9. The order of conviction has been rested on the evidence of P.Ws. 7 and 8. Neither of these two witnesses belonged to the particular locality where the occurrence had allegedly taken place. P.W.7 had testified that he had seen the occurrence while he was returning from the factory of the Orissa Textiles and Steel Ltd. at Nuabazar and it was in the evidence of P.W. 8 that while he was sitting in the shop of 'Asha Furniture', the owner of which was P.W. 1, he heard a cry raised by a person to save his life and then he went and saw the occurrence. His presence in the shop of P.W. 1 had been denied by the latter in his evidence. It would appear from the evidence that a number of shops were close by and the shops were open. None of the shop owners had been examined as a witness for the prosecution. The learned Sessions Judge has observed that people now are generally indifferent and do not go to a scene of attack and in view of the evidence of P.W. 1 that he did not go to the scene although he heard a cry, the other shop owners might not have gone to the place of occurrence. This assumption may not be correct as persons react differently and merely because P.W. 1 did not go to the scene, it could not reasonably be said that the other persons who would be natural and competent witnesses were not likely to go to the scene of occurrence.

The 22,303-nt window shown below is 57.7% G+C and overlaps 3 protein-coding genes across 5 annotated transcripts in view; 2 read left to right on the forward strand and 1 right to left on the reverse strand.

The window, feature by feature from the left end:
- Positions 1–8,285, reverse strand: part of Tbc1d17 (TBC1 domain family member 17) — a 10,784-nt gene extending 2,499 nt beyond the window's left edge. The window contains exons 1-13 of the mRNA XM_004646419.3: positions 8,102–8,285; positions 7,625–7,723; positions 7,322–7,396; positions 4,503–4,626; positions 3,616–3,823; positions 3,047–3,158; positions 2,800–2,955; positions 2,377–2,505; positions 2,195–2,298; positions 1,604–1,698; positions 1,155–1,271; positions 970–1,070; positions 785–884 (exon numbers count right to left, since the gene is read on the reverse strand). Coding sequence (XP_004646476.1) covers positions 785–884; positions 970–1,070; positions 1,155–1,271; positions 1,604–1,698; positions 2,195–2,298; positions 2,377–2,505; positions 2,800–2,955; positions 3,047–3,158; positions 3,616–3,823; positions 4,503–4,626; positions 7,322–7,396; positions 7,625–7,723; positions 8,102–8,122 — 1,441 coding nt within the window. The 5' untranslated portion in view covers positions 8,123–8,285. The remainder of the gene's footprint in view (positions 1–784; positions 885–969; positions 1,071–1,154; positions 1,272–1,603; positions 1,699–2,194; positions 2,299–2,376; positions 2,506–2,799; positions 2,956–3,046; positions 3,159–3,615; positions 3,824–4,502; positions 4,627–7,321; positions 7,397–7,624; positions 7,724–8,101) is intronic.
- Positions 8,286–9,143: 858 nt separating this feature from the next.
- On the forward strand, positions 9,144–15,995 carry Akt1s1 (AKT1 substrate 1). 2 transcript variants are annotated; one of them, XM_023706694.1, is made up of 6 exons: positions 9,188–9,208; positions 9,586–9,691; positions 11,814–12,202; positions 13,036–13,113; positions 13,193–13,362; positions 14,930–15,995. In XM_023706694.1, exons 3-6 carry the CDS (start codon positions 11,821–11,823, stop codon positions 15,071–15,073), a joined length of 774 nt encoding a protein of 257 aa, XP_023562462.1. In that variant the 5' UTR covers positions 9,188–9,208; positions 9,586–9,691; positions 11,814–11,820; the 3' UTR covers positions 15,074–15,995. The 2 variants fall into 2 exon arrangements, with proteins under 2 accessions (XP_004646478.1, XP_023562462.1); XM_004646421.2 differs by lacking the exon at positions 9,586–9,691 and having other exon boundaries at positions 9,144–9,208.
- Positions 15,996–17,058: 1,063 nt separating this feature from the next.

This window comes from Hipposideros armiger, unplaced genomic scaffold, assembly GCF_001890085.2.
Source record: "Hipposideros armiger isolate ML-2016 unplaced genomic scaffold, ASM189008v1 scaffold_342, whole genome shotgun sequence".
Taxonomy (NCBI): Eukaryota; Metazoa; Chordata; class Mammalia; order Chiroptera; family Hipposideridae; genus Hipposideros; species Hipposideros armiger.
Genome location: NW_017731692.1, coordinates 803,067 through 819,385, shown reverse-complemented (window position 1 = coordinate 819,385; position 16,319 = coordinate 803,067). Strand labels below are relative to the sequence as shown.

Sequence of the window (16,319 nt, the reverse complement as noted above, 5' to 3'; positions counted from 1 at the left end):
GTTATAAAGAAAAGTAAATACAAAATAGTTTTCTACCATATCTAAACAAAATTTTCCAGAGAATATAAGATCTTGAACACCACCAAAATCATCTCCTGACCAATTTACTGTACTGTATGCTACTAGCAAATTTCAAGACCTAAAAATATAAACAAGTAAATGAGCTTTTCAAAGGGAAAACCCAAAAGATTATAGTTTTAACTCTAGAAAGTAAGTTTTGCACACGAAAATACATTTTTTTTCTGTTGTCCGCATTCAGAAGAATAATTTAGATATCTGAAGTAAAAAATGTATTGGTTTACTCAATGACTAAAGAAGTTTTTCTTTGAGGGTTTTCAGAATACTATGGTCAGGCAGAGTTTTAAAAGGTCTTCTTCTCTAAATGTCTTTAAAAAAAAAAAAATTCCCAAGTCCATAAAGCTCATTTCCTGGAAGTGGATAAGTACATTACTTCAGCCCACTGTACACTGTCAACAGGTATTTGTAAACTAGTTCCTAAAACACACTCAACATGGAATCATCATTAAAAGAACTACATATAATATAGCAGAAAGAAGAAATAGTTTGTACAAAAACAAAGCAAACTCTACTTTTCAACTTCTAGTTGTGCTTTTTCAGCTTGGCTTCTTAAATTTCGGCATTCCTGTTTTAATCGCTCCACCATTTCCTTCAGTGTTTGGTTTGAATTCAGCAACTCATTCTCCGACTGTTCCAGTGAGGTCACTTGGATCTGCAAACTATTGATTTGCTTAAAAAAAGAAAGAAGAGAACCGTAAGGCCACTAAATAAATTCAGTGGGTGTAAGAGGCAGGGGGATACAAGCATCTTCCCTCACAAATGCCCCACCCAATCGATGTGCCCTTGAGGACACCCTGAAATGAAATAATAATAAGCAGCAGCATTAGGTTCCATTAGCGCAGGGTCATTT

10. P.Ws. 7 and 8 had both testified about the occurrence, but it is important to keep in mind that neither of them had spoken about the presence of the other on the spot. There was no evidence of any other person of the locality about the presence of P.Ws. 7 and 8 on the scene and at the time of the occurrence. As observed by the learned Sessions Judge, P.Ws. 7 and 8 belonged to one faction led by Bighneswar Swain opposed to the faction headed by the appellant Subarna Khuntia. While the learned Sessions Judge is certainly right in his observation that the prosecution is not obliged to examine each and every witness who might have seen an occurrence, when P.Ws. 7 and 8 belonged to a hostile faction and other witnesses in the locality including Niranjan Panda named in the first information report were witnesses to the occurrence, the prosecution should have done well in examining the disinterested and independent persons without placing reliance solely on the testimony of witnesses of the nature of P.Ws. 7 and 8, The evidence of a partisan witness is not to be discarded merely on the ground of partisanship as often enough, where there are factions in a locality and an occurrence takes place, the prosecution may not be in a position to examine independent witnesess. The same was not the case here. The occurrence had taken place in a locality to which P.Ws. 7 and 8 did not belong. Other persons had witnessed the occurrence and some of them had shops nereby. The non-examination of the independent and disinterested persons and the examination of interested ones would certainly cast a serious reflection on the fairness of the trial.